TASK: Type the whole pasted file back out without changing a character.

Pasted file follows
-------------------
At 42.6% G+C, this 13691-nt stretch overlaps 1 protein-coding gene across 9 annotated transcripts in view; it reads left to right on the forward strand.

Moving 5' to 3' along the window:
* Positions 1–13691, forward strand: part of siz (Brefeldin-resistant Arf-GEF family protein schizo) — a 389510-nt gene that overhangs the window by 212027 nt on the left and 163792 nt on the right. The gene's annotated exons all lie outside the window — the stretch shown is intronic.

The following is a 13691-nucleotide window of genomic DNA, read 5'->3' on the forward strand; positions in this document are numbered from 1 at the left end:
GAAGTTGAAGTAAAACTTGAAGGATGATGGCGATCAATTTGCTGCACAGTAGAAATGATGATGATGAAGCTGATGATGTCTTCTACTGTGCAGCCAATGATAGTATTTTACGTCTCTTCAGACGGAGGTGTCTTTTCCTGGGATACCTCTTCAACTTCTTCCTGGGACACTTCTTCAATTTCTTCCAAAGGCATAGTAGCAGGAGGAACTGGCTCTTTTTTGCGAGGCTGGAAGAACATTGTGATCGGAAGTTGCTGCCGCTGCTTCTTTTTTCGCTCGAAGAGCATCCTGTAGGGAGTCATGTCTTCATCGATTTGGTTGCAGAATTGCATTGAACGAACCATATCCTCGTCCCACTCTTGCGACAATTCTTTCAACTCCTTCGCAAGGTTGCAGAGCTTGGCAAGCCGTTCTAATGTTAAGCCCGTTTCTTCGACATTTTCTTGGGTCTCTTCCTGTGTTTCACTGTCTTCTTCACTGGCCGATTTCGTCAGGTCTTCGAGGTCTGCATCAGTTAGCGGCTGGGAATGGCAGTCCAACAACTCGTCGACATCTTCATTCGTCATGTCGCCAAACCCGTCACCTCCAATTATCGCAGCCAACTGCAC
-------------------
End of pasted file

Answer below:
At 42.6% G+C, this 13691-nt stretch overlaps 1 protein-coding gene across 9 annotated transcripts in view; it reads left to right on the forward strand.

Moving 5' to 3' along the window:
* Positions 1–13691, forward strand: part of siz (Brefeldin-resistant Arf-GEF family protein schizo) — a 389510-nt gene that overhangs the window by 212027 nt on the left and 163792 nt on the right. The gene's annotated exons all lie outside the window — the stretch shown is intronic.

The following is a 13691-nucleotide window of genomic DNA, read 5'->3' on the forward strand; positions in this document are numbered from 1 at the left end:
GAAGTTGAAGTAAAACTTGAAGGATGATGGCGATCAATTTGCTGCACAGTAGAAATGATGATGATGAAGCTGATGATGTCTTCTACTGTGCAGCCAATGATAGTATTTTACGTCTCTTCAGACGGAGGTGTCTTTTCCTGGGATACCTCTTCAACTTCTTCCTGGGACACTTCTTCAATTTCTTCCAAAGGCATAGTAGCAGGAGGAACTGGCTCTTTTTTGCGAGGCTGGAAGAACATTGTGATCGGAAGTTGCTGCCGCTGCTTCTTTTTTCGCTCGAAGAGCATCCTGTAGGGAGTCATGTCTTCATCGATTTGGTTGCAGAATTGCATTGAACGAACCATATCCTCGTCCCACTCTTGCGACAATTCTTTCAACTCCTTCGCAAGGTTGCAGAGCTTGGCAAGCCGTTCTAATGTTAAGCCCGTTTCTTCGACATTTTCTTGGGTCTCTTCCTGTGTTTCACTGTCTTCTTCACTGGCCGATTTCGTCAGGTCTTCGAGGTCTGCATCAGTTAGCGGCTGGGAATGGCAGTCCAACAACTCGTCGACATCTTCATTCGTCATGTCGCCAAACCCGTCACCTCCAATTATCGCAGCCAACTGCAC